By Omo Ase
Before my year, I learned much about the rules of the year (wear white, eat and drink with your prescribed dishes and utensil, etc.) and about what I was NOT supposed to do (be involved in social activities, eat in restaurants, etc.). But I don’t feel as though I really understood what I was supposed to be doing. I mean, not socializing means spending a lot of time with self – which is fine for me – but to replace social time with becoming a couch potato or sleeping all day? What would be the purpose of that? Surely that can’t really improve one’s life and help one grow in understanding of the orisas.
As I creep towards the end of this year-long journey I have realized that I believe this year should really be about:
1. Focusing on connecting with the energies of the orisas. This seems like it should be obvious but I am not sure how explicitly this is taught. When I first brought my orisas home, I just stared at them for the first few days because I couldn’t believe they were in my house! After a while, I kind of avoided them because I wasn’t really sure how to handle this new energy and responsibility. After a while, though, I felt like I should talk to them, sit with them…do something. I have made it my daily morning routine to (after praying to Ori) meditate with and talk to my orisas. I now feel a connection between me and my orisas, and not just in my orisa room, but also in nature; I can feel Oya in the wind and Shango in the summer storms. I can feel Oshun at the river…and I really need to get to the beach to sit with Yemoja! I know the connection between myself and the orisas has definitely been made and I pray it gets stronger but I think sometimes elders in this tradition sometimes forget that newer people may need to be guided more explicitly in the process of connecting to the orisas.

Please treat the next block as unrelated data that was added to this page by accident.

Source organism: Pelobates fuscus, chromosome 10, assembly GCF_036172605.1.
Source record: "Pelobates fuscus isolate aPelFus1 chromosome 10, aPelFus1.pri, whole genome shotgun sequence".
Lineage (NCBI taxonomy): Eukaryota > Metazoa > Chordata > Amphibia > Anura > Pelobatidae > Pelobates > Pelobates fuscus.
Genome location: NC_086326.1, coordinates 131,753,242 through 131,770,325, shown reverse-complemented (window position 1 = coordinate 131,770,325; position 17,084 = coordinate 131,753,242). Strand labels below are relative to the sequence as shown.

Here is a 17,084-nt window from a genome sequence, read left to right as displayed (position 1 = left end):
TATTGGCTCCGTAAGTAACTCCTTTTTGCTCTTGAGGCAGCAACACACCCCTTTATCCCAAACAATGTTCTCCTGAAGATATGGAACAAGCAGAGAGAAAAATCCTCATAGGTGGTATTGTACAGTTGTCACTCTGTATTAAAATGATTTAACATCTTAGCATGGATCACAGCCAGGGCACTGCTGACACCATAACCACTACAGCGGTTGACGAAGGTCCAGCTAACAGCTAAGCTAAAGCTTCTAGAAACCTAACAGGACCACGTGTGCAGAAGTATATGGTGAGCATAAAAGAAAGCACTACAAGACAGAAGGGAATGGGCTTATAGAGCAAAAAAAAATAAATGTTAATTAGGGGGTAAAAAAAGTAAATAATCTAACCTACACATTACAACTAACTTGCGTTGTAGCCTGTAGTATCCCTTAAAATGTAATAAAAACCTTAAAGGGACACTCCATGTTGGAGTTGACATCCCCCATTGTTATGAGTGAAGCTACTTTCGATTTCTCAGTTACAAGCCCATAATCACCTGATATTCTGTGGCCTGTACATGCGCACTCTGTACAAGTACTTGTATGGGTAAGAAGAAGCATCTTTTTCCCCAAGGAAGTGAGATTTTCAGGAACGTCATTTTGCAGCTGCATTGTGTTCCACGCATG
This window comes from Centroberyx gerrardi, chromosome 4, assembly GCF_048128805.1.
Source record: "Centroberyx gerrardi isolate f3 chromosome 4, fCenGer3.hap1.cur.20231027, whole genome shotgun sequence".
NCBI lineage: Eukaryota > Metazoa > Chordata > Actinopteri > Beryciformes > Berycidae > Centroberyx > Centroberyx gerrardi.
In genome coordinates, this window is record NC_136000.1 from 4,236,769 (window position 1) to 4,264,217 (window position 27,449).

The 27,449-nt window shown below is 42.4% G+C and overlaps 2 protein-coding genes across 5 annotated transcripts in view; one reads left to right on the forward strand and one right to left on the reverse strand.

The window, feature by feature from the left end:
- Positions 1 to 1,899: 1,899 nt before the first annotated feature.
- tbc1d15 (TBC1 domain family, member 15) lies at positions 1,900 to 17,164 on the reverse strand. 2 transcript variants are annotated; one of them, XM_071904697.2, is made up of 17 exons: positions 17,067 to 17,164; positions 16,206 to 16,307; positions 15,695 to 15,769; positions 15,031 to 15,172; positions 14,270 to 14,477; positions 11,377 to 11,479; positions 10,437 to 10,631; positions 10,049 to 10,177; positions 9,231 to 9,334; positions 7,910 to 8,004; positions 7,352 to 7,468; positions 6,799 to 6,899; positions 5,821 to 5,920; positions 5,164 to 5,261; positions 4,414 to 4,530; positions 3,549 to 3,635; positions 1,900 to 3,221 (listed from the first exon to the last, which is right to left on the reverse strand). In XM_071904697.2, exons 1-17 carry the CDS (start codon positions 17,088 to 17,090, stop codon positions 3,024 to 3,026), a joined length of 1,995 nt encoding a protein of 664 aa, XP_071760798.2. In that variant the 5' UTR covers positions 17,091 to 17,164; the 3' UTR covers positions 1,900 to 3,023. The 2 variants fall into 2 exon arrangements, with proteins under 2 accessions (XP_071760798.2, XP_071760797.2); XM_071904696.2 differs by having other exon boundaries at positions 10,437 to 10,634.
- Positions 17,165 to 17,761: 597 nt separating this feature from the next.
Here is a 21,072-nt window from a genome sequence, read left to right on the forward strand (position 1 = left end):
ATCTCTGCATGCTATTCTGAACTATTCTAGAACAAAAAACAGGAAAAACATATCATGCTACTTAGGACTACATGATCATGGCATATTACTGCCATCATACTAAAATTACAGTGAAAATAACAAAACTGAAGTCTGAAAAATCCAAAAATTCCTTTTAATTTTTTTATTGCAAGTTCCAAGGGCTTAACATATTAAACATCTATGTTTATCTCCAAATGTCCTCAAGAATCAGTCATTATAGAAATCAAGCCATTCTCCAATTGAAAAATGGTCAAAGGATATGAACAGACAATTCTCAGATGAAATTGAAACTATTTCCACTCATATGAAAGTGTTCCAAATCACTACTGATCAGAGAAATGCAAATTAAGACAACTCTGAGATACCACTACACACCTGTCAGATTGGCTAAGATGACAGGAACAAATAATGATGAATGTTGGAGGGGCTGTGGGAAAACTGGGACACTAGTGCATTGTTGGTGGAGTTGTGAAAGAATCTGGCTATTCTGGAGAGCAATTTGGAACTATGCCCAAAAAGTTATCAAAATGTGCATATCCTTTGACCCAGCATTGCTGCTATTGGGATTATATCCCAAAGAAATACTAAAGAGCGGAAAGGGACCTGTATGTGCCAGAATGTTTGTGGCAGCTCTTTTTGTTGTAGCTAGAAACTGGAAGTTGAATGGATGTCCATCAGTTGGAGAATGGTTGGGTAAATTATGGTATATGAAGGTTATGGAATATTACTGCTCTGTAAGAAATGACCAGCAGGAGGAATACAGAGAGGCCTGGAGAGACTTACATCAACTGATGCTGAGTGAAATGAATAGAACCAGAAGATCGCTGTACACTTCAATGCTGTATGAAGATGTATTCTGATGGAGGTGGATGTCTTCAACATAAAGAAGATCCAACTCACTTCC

2. Focus on growing with ancestral energy. When I first became an iyawo, I had an ancestral altar because I had to have one, but I had no idea how to do anything with that space. Praying to ancestors and working with ancestral energy was so far away from anything I had been taught before that I just felt completely out of my element. My connection to my ancestors has grown exponentially this year. I am now very aware when they are communicating with me. The focus of this year should be the orisas but because ancestors are our first line of spiritual connection, they cannot be neglected.
3. Focus on learning the religious philosophy, language, prayers, songs, and rituals. This is the part that needs the most explicit guidance, particularly when it comes to learning rituals. This is where a lot of the energy that we normally utilize for social activities should be expended. Instead of hanging out with friends, talking on the phone, or watching TV, the iyawo should be learning those things necessary to be an effective olorisa.
4. Create a life of discipline, uprightness, accountability, and balance. Being an iyawo can be terribly isolating (though not so for me, which makes me think maybe I am not doing something right, laugh). I was just talking to a priestess the other day that said her iyawo year was depressing because she felt so completely isolated. When I think about the purpose of the iyawo year it seems it should be to prepare the iyawo to be a well-balanced, responsible, ethical, and knowledgeable olorisa that can be of service to the community. Sometimes it seems that we get caught up in the rules and forget that they are just a means to an end. So, as an iyawo, one should not spend tons of time socializing, but does that mean you should not, for an entire year, spend time with supportive family members and friends? Some may say “yes” but then I ask: how will this isolation help you to be a better person and sound olorisa? Sometimes there is such an over-emphasis on the rules (“Oh my goodness, what if I touch someone while riding the subway?!”) instead of looking within to see how one can become more of an image of one’s higher self.
Again, these are just my reflections as a lowly iyawo who is just trying to make sense of some things and maybe it is not even my place to even express these opinions, at least not right now. But then I wonder how many iyawos feel the same way and perhaps, through voicing our opinions, we can help create a supportive structure for new initiates that can alleviate some of the discomfort that comes whenever we have a great transition in our lives.